Challenging Traditional Thought: Chief Justice Steele’s Proposition on Default Contractual Duties for Delaware Limited Liability Companies Tests Delaware Jurists and Practitioners’ Presumptions That All Business Entities Must Necessarily Be Formed With Fiduciary Duties
Professor Ann E. Conaway·
I agree with Chief Justice Myron T. Steele in his article, Freedom of Contract and Default Contractual Duties in Delaware Limited Partnerships and Limited Liability Companies, that the proper default rule for Delaware limited liability companies (“LLCs”) formed under the Delaware Limited Liability Company Act (“DLLCA” or “Act”) is the contractual duty of good faith and fair dealing. As his history as Vice Chancellor of the Delaware Court of Chancery and Justice of the Delaware Supreme Court, before taking the helm as Chief Justice has proven, Myron T. Steele is a judicial scholar of rare business prescience. Because Chief Justice Steele willingly examines Delaware’s popular alternative entity statutes with exceptional rigor and demand is laudable and demands reasoned – not kneejerk – legal reaction and examination. It is my hope in this article to set forth rational, reasoned principles supporting the Chief Justice’s article. I invite each reader to set aside bias, pre-conceived legal opinions, and rote legal training and to listen. Hearing each legal argument and searching for– not assuming – the most appropriate answer to the question of default duties is our quest.
Unlike my “bomb-throwing” colleagues who mask legal arguments behind clever rhetoric, my opinion is based upon the construction of DLLCA, the lack of extant common law at the enactment of DLLCA, the absence of vicarious liability for members or managers of a Delaware LLC, and the ability of contract policing techniques to render “equity” in the circumstance of an unsophisticated, unrepresented party to a Delaware LLC agreement.
I. The Infrastructure of the DLLCA
A. Freedom of Contract
The DLLCA is unique among Delaware’s unincorporated entity acts. The Delaware General Assembly adopted the Act in 1992 as the last of Delaware’s preeminent unincorporated acts. Like the Delaware Revised General Partnership Act (“DRUPA”), and the Delaware Revised Limited Partnership Act (“DRULPA”), DLLCA contains the signature Delaware provision that provides:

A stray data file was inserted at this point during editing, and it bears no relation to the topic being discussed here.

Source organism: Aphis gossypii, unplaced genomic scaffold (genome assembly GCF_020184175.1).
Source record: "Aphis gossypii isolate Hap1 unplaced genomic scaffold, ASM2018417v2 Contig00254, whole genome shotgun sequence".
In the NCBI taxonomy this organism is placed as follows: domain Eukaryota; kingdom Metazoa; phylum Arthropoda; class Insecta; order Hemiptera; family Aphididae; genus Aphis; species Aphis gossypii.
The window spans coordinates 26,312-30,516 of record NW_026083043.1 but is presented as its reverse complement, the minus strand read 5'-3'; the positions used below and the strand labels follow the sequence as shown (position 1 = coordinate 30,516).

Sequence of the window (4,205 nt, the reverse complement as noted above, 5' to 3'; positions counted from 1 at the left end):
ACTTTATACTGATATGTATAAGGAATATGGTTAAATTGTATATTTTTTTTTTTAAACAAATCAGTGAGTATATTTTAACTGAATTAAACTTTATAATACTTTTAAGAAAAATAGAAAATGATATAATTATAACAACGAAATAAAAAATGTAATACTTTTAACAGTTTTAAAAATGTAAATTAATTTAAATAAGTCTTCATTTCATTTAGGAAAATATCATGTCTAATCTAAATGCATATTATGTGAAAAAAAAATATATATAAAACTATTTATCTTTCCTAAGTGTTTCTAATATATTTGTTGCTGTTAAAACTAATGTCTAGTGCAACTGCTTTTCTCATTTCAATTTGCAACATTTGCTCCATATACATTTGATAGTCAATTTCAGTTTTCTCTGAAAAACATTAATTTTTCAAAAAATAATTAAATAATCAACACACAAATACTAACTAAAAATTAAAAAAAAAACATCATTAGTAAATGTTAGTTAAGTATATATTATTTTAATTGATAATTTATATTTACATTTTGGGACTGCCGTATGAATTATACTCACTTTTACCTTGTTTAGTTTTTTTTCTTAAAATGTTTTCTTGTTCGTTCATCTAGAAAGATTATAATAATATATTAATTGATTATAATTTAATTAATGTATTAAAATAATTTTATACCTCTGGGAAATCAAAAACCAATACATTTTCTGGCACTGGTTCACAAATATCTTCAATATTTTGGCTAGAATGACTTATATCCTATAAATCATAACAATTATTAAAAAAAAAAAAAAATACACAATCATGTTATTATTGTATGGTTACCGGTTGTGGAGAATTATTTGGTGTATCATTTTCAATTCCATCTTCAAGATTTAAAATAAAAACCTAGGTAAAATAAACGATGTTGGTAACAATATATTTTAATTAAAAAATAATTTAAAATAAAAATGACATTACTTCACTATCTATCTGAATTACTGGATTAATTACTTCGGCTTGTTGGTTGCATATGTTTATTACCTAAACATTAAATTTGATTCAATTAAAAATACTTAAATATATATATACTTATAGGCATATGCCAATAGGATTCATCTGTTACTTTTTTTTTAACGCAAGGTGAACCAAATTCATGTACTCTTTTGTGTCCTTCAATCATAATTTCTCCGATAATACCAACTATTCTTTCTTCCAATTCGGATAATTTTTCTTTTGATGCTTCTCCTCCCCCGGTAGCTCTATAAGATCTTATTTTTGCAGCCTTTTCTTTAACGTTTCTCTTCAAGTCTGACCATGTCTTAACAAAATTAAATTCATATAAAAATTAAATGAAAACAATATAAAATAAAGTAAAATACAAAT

“It is the policy of this chapter to give maximum effect to the principle of freedom of contract and to the enforceability of limited liability agreements.”
At the time of the enactment of this contractarian provision, the Delaware General Assembly made clear that: (1) limited liability companies were contractual in nature; and (2) contractual principles were to be given dominance above tort-based, fiduciary principles like those applied by the Delaware Court of Chancery for almost one hundred years in the corporate domain.  Otherwise, the statutory language, “freedom of contract, coupled with “maximum enforceability of limited liability agreements” is unnecessary to the Act. In other words, unlike any other Delaware act, “freedom of contract” has a clear and intended meaning within DLLCA.
Freedom of contract in the context of a member-managed LLC, the default organization under DLLCA, is reasonable since a member must enter into an LLC agreement in order to form a Delaware LLC. Contract law does not impose fiduciary duties between parties to a bargain. The suggestion/assumption by my colleagues that every business organization is formed with fiduciary duties is silly. This legal position reflects rote application of business governance principles and ignores the unique structure of Delaware’s Act. Just as parties negotiating the purchase and sale of a business may bargain in self-interest, so may investors. The obvious benefit of a contractual, rather than a statutory, entity is that the bargained-for entity does not presumptively require fiduciary duties in a contractarian jurisdiction. On the contrary, no “contract or agreement” among the owner/s of a corporation is necessary to form a corporate entity – only the filing of a certificate of incorporation. Thus, the statutory language of DLLCA, as well as that in DRUPA and DRULPA, is clearly differentiated from any statutory, or common, law in the realm of corporations.
In addition, the provision for “freedom of contract” does not exist as a Delaware statutory corporate governance policy. Tort-based fiduciary duties that drive corporate internal affairs reflect the separateness between corporate managers and the accountability the managers owe to their indirect residual owners. These corporate fiduciary duties derive their authority from the common law as interpreted under general authority provisions of the Delaware General Corporation Law (“DGCL”).